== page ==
There is a longstanding and important legal principle that requires the accuser to prove guilt, and not the accused to prove their innocence.
Without this burden of proof resting with the accuser, the legal system would be swamped with vexatious and unsubstantiated claims, with justice the loser.
Last week the Fair Work Commission sided with the union appeal in its decision to insert a pay floor into the piece-rate provisions within the Horticulture Award.
In our submission in response to the Commission's draft determination issued last December we put forward the view that in their application to change the Award, the unions hadn't submitted the types and levels of evidence of widespread abuse of piece-rate provisions that would meet the Commission's own standards of evidence.
The Commission addressed and dismissed our view in its final decision. We respectfully remain unconvinced.
The Harvest Trail Inquiry report published by the Fair Work Ombudsman (FWO) in 2018 remains our most authoritative source on workplace practices in horticulture. But the FWO itself makes no claims to have attempted through its investigations to have captured a representative and random sample of employers.
From this sample the FWO found 55 per cent of employers were non-compliant with workplace law, including incomplete paperwork, and on this basis stated there was "widespread non-compliance" in horticulture with the law.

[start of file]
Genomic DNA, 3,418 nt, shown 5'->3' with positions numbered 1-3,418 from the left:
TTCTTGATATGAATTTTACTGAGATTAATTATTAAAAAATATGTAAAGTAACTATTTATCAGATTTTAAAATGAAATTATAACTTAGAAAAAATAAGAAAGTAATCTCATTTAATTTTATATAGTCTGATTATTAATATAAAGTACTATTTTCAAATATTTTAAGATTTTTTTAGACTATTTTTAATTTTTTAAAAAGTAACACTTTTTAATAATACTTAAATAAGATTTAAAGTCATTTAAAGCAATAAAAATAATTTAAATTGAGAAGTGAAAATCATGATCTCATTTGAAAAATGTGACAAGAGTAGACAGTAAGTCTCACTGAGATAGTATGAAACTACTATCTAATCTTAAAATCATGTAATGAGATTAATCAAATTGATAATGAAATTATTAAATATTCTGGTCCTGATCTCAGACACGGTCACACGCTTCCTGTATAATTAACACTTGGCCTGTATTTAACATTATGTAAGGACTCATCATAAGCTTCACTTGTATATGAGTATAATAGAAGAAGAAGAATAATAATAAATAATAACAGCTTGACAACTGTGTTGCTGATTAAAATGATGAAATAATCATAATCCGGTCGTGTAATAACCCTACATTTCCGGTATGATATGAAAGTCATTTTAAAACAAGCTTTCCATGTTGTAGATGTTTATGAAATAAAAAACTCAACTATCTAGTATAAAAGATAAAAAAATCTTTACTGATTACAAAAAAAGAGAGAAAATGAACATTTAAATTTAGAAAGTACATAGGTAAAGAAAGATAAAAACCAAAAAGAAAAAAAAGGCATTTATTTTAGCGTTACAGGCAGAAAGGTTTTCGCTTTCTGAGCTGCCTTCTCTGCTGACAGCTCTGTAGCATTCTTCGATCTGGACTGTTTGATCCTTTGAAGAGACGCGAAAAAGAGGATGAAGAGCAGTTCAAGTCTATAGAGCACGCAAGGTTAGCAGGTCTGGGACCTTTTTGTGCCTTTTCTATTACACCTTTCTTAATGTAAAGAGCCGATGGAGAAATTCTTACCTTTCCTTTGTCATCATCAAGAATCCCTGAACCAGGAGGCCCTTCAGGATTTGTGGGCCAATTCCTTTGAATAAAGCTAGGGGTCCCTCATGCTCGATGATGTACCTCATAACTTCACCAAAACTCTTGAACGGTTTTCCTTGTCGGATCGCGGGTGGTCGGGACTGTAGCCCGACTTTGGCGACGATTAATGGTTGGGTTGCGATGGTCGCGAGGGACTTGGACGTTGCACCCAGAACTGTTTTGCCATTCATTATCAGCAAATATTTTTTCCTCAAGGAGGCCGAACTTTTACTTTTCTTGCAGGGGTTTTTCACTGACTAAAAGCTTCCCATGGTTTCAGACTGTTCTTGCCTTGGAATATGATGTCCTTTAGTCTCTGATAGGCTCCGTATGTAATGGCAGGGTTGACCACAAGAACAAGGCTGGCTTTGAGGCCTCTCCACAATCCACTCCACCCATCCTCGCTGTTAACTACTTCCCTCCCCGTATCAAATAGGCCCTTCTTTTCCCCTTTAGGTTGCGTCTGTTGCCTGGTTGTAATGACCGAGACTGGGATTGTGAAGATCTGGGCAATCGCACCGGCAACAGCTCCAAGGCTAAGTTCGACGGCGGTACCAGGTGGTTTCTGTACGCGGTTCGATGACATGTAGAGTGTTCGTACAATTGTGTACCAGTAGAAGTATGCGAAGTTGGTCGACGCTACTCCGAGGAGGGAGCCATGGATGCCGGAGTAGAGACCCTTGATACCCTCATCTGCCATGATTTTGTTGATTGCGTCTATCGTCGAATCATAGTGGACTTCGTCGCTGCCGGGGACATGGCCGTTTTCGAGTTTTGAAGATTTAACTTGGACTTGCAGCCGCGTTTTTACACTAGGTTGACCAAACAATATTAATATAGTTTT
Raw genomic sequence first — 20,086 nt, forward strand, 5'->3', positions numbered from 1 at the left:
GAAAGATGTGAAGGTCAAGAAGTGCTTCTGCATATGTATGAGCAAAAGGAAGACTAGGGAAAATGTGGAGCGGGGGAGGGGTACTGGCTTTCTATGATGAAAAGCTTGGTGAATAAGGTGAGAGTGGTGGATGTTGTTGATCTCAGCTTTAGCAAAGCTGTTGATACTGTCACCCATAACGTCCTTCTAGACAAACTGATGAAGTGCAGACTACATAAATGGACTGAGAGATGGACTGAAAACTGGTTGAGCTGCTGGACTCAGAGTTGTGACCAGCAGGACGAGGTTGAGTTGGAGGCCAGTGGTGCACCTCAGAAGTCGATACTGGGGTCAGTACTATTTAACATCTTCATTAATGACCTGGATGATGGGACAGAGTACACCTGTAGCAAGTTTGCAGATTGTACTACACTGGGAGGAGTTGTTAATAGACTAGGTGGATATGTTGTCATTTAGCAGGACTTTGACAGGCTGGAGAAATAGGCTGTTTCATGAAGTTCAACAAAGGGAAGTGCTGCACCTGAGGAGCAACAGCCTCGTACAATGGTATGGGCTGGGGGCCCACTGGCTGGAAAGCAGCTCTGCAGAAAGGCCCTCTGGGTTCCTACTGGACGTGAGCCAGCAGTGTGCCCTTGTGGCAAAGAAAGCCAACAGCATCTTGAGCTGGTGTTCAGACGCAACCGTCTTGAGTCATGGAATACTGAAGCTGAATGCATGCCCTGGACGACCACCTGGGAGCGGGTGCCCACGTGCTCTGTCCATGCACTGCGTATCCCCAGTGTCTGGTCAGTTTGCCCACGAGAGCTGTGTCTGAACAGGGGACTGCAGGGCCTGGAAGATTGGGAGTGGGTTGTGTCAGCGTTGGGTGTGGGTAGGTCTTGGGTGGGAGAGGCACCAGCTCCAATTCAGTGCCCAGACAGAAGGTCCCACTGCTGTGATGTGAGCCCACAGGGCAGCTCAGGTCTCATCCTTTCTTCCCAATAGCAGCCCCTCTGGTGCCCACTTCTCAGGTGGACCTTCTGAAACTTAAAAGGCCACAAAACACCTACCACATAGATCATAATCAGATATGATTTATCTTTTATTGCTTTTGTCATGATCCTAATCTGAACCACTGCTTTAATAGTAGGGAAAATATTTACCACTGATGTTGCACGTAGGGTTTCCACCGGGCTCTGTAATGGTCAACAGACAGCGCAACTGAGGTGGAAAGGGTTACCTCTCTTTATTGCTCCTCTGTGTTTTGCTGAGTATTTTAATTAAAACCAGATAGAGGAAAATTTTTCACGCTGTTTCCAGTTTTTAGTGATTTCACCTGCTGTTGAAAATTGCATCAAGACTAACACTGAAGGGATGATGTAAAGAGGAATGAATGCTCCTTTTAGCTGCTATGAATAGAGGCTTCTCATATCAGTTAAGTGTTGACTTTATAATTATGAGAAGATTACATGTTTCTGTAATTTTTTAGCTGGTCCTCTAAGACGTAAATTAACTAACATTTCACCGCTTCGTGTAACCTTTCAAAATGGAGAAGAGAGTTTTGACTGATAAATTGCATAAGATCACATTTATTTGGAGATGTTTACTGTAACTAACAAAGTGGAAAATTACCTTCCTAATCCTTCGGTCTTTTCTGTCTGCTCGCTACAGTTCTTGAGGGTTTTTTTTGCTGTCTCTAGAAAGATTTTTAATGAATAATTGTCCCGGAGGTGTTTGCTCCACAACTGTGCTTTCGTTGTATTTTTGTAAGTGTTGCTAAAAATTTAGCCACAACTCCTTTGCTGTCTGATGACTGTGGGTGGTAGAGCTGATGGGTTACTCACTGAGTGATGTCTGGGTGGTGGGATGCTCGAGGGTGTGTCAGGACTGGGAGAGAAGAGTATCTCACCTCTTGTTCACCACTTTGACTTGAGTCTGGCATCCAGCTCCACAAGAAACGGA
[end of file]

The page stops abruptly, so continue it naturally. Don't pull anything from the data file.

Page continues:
Given the sample, this statement could be considered a bit of a stretch.
But with no better evidence to draw on, we're left to assume it's based on this report and statement that commentators, including journalists, have accused our industry not just of widespread non-compliance but of rampant abuse.
Rightly or wrongly, it appears the burden of proof has been reversed for the horticulture industry with regard our employment practice.
It is disappointing that the many good employers should need to proactively prove their ethics in order to redeem the reputation of an industry that's been damaged by a few. But that is where we find ourselves.
In response to the FWO Harvest Trail report Growcom launched Fair Farms, an industry-led initiative aimed at fostering fair and responsible employment practices in Australian horticulture.
We now need every good employer in Australian horticulture to get behind Fair Farms. The defence of our reputation is going to require a contribution from everyone.
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